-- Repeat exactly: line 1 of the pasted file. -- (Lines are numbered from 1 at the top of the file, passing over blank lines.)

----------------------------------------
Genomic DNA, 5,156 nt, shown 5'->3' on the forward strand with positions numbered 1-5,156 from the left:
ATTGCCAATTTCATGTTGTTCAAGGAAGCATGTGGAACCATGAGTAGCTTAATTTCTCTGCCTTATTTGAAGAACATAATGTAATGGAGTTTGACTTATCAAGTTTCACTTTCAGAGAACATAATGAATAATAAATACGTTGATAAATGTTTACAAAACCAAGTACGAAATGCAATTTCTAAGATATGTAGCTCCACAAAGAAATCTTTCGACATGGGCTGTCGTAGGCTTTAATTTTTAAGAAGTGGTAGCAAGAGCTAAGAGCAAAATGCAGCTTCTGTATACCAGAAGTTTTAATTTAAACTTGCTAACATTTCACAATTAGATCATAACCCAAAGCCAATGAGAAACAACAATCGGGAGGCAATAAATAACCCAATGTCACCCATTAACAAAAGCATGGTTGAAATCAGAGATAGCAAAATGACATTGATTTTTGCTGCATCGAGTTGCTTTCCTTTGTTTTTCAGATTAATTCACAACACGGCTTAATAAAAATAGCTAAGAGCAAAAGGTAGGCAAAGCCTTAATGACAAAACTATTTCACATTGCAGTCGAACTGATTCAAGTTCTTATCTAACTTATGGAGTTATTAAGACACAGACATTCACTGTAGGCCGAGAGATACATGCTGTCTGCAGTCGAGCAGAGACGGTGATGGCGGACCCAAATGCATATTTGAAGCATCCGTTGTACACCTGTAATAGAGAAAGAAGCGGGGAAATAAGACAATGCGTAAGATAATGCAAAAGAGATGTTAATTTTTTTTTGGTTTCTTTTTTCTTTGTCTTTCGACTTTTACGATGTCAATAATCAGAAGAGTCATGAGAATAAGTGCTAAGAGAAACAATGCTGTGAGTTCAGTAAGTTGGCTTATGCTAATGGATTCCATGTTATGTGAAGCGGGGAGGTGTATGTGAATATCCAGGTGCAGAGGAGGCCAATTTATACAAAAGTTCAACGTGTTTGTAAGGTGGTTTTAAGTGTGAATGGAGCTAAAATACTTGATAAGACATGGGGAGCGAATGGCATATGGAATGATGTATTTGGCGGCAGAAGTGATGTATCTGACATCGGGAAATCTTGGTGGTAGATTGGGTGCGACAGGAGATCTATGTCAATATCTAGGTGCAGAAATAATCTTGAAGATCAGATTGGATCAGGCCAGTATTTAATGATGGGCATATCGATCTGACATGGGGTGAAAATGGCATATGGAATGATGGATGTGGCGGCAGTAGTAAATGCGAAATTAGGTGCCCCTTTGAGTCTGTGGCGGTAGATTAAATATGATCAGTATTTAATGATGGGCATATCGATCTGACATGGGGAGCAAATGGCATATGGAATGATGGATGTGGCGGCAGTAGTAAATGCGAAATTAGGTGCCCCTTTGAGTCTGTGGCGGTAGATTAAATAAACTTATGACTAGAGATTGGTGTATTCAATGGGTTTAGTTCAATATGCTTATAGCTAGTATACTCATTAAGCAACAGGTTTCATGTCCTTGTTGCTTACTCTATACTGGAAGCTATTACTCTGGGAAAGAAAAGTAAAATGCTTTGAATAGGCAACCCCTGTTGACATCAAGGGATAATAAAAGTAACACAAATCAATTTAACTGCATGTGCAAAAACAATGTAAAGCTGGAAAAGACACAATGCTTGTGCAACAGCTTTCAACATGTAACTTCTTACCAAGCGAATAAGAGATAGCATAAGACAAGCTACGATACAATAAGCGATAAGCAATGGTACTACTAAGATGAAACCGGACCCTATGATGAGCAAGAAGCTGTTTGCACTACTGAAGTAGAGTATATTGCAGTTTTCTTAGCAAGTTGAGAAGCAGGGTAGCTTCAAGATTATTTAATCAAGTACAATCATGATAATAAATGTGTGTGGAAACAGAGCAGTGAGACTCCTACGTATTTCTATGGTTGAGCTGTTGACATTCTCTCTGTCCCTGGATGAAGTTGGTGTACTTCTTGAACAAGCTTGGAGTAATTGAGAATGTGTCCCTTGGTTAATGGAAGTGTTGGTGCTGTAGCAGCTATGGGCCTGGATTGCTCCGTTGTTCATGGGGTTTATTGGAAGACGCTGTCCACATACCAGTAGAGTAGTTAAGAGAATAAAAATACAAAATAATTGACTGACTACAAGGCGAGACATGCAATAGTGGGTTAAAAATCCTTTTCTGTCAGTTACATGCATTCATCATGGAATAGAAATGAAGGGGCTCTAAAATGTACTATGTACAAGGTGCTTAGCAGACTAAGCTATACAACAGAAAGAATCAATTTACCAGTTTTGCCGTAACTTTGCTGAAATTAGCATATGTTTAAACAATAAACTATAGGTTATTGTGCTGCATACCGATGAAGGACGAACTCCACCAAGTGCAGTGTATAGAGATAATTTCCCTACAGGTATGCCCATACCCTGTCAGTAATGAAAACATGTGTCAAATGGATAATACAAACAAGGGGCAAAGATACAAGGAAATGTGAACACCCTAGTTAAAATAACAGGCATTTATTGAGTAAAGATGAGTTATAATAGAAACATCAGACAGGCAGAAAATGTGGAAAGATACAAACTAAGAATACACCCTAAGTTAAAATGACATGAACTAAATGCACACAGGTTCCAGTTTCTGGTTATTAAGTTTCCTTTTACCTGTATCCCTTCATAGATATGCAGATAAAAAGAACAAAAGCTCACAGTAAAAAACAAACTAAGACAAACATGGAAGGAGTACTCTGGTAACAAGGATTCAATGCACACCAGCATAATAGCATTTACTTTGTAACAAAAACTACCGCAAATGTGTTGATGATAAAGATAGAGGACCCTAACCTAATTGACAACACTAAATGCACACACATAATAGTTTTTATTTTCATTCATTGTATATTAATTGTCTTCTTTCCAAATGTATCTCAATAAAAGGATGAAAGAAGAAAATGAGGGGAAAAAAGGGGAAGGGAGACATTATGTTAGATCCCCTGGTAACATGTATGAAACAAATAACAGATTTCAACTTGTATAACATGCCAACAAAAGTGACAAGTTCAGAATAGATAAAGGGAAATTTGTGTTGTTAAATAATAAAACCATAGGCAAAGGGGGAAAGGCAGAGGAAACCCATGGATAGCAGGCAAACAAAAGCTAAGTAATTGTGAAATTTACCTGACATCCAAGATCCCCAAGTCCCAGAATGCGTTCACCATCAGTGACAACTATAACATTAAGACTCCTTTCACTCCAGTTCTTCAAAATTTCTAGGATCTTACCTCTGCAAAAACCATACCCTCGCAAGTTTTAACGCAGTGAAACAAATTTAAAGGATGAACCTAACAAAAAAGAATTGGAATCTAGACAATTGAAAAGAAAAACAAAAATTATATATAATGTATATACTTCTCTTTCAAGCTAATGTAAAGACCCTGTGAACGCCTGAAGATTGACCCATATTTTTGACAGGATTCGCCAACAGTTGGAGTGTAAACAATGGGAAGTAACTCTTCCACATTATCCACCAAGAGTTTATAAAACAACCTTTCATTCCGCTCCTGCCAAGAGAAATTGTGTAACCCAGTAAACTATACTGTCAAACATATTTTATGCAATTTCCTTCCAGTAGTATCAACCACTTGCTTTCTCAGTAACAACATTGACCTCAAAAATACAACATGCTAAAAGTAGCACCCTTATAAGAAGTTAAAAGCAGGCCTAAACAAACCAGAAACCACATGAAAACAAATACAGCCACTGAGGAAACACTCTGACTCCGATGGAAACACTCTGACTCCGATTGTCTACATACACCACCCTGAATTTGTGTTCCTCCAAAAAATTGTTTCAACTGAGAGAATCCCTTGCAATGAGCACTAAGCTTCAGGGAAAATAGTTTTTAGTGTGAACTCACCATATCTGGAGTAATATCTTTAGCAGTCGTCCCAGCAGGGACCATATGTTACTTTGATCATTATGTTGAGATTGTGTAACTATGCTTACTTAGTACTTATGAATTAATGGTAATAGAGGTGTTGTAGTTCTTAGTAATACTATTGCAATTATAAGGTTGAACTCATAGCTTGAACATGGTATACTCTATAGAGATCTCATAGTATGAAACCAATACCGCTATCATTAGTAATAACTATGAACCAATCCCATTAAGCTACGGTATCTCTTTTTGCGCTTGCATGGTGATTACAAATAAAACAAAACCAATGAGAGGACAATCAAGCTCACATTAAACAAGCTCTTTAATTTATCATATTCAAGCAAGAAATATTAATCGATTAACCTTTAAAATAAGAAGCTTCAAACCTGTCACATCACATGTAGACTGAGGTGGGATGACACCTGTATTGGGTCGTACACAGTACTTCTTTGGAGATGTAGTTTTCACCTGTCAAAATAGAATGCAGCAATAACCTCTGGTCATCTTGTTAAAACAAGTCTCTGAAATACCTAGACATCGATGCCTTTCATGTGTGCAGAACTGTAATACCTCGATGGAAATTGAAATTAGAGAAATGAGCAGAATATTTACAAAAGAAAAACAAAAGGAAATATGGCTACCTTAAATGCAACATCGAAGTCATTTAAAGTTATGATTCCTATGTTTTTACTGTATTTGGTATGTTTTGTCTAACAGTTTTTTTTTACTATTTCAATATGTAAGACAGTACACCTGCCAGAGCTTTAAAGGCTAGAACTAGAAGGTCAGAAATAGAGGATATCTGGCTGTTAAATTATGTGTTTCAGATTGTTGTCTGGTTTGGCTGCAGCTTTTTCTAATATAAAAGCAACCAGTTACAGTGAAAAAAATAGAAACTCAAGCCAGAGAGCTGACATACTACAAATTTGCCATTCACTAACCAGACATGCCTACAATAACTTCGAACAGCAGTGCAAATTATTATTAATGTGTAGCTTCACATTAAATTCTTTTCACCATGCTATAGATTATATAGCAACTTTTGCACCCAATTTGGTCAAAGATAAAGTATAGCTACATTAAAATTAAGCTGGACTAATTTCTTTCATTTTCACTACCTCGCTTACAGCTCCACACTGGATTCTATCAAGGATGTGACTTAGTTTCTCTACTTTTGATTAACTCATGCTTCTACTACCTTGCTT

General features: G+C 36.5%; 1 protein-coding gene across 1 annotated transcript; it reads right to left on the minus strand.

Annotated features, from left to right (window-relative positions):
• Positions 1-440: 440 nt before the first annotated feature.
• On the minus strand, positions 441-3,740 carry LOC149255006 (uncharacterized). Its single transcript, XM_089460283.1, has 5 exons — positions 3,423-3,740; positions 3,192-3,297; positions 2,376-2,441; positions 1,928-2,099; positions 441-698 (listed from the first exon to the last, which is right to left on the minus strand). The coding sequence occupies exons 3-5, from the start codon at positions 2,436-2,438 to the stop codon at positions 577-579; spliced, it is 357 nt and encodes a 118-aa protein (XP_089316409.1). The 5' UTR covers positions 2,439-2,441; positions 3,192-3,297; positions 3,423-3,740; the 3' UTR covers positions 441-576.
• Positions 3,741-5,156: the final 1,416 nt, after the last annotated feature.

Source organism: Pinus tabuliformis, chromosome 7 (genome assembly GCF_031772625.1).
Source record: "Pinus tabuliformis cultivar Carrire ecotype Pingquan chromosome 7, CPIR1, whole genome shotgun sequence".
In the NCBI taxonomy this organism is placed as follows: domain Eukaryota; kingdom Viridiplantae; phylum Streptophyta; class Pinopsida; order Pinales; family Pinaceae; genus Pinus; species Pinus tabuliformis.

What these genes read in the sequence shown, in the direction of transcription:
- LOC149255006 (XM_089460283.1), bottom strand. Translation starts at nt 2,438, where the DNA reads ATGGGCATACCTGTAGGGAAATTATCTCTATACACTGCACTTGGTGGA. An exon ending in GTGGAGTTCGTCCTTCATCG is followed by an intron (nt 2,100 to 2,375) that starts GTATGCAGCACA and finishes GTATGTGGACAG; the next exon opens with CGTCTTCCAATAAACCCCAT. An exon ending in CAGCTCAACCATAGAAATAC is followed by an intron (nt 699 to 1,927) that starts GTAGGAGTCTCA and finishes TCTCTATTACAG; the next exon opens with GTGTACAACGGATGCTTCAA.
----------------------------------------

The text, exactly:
Genomic DNA, 5,156 nt, shown 5'->3' on the forward strand with positions numbered 1-5,156 from the left: